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Mississippi trio to kayak river to raise money for missions; Journey starts at Itasca State Park

Bowman Hitchens, Max Zoghbi and Rob Treppendahl took off on a kayaking journey along the Mississippi Tuesday morning. (Anna Erickson / Enterprise)

Three Mississippi natives started a 2,300-mile venture Tuesday morning that will lead them from Itasca State Park to New Orleans.

Rob Treppendahl, Bowman Hitchens and Max Zoghbi are paddling kayaks the entire distance of the Mississippi to raise money and awareness for two charities.

Their mission, which they call "A Wake in the Current," became a calling for the college students.

"I felt the need to do something to benefit the homeless through Interfaith Compassion Ministry," Hitchens said.

He approached his friend, Treppendahl, and each of them prayed and waited for a sign to make sure a kayak trip was what they were meant to do.

Later, Zoghbi approached Treppendahl about the possibility of a kayak trip along the Mississippi, completely unaware he had separately been contemplating the trip.

It was a sign.

They chose two organizations to raise money for during their trip. All donations will benefit the Interfaith Compassion Ministry, which serves in Oxford, Miss., and the Gardere Community Christian School in Baton Rouge, La., which provides after-school tutoring in the Gardere area. This fall, there are plans to start a school for children of low-income families for a nominal fee.

"God was calling me to do this," Zoghbi said.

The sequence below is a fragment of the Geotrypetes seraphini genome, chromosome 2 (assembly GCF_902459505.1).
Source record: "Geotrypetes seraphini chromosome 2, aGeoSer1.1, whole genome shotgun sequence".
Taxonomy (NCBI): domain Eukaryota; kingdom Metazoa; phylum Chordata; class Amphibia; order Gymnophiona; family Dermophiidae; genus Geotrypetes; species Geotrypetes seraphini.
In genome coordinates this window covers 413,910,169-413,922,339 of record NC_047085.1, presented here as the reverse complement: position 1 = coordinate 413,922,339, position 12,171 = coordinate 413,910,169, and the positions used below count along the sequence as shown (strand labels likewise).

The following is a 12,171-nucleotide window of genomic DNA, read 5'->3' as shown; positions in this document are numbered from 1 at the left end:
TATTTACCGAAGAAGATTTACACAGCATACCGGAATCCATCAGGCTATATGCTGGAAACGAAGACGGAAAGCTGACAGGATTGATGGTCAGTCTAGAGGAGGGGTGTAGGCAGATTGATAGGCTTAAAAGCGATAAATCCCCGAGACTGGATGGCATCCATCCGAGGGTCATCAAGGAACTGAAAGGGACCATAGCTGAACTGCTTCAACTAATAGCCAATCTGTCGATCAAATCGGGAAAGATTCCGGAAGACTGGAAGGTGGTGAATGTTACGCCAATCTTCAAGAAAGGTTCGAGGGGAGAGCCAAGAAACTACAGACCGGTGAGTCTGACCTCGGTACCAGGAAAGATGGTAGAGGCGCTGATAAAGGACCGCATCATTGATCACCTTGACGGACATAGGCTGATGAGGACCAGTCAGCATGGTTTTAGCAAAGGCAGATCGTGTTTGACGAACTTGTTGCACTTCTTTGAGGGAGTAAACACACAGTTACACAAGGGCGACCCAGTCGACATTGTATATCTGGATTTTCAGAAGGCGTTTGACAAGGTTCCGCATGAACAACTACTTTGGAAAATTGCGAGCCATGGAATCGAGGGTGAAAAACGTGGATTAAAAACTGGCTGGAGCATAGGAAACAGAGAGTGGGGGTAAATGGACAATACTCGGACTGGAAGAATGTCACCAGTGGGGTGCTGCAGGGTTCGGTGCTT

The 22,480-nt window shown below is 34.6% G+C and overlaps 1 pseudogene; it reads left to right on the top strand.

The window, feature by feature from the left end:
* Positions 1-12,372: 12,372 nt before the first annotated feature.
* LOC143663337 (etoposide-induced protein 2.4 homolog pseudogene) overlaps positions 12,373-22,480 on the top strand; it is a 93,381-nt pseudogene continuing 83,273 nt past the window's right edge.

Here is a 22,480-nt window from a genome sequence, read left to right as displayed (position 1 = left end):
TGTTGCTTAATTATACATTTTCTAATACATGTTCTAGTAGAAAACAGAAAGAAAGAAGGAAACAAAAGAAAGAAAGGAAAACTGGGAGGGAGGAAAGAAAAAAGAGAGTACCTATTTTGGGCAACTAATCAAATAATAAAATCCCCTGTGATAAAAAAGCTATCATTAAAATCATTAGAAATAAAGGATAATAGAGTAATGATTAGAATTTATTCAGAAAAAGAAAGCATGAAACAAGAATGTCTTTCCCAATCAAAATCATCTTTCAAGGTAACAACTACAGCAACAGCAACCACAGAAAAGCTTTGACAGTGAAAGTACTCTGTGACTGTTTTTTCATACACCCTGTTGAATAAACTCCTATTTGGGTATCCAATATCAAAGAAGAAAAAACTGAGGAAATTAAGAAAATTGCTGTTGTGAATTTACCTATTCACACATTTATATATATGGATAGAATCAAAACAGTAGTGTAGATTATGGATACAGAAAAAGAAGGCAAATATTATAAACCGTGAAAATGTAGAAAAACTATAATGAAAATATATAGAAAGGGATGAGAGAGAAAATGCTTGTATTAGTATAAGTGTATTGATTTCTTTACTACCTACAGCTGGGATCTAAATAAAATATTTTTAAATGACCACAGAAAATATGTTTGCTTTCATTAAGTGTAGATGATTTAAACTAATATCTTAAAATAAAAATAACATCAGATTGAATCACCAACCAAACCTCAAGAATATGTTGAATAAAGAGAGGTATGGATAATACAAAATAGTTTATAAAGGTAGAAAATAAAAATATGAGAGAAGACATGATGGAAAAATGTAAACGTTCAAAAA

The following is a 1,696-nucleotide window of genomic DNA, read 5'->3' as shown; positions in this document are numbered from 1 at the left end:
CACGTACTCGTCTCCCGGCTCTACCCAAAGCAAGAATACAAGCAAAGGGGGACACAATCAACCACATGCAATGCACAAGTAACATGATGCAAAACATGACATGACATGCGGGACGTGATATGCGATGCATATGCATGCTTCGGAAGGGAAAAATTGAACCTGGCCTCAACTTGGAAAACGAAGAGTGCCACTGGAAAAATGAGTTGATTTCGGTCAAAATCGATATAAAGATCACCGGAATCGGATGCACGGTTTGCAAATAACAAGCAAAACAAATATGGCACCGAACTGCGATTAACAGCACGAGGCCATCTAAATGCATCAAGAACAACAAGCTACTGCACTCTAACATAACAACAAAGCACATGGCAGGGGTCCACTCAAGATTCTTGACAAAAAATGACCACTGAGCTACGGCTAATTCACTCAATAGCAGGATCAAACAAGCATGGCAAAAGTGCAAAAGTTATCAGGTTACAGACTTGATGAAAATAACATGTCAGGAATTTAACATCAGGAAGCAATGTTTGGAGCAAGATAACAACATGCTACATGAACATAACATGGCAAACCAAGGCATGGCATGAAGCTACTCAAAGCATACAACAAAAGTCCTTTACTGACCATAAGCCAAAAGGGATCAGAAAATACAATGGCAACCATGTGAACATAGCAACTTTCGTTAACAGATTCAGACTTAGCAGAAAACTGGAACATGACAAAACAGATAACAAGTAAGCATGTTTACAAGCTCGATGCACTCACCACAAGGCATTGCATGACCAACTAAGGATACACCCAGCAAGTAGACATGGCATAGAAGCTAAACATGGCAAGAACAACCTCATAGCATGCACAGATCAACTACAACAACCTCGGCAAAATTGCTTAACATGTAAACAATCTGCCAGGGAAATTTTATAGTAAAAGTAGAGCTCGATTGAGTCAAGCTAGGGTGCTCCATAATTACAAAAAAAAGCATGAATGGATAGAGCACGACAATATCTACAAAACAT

As the kayakers made their way to northern Minnesota they found hospitality at St. Francis Lodge in Lake George, thanks to Sal Dileo, a friend of Treppendahl's family.

They spent Monday night at the lodge and were driven to the Headwaters of the Mississippi Tuesday morning.

The trio has received support from many people and has several sponsors, including Ole Miss Outdoors. Their friend, David Bonnoitt, remained home to help with fundraising efforts.

The plan is to complete the trip in 60 days, camping along the way. They chose not to seek out other places to stay because their mission is to help the homeless. They thought living along the shores of the river would be appropriate for their journey.

"We appreciate gifts of food, though, or hugs," Treppendahl said with a smile.

"Even a couch to nap on for an hour or two," Zoghbi said.

They will be burning an estimated 6,000 calories a day and will need to eat a lot of the food they say most people try to avoid.

Care packages can be left along their trip with food or other gifts to help them with their journey.

"We're told there's a big box waiting for us in Bemidji," Hitchens said.

They aren't professional kayakers but have done some training to prepare for the trip.

"A lot of cross fit routines and shoulder and back exercises," Treppendahl said.

He expects the Minnesota length of the journey to take the longest because of the many dams where they will have to portage. As they head south, the current will pick up and they should be able to travel more quickly, he said.

The goal is to raise money to send six children to Gardere Community Christian School, or about $48,000. The overall goal is to raise $100,000 to also support the homeless in Oxford.

Updates will be posted on the group's website, Donations cal also be made through the site. They can be followed on Facebook and Twitter.

They will also be documenting their journey through video and will produce a documentary.

"We're hoping to stir people's hearts and show them a way to support others," Zoghbi said.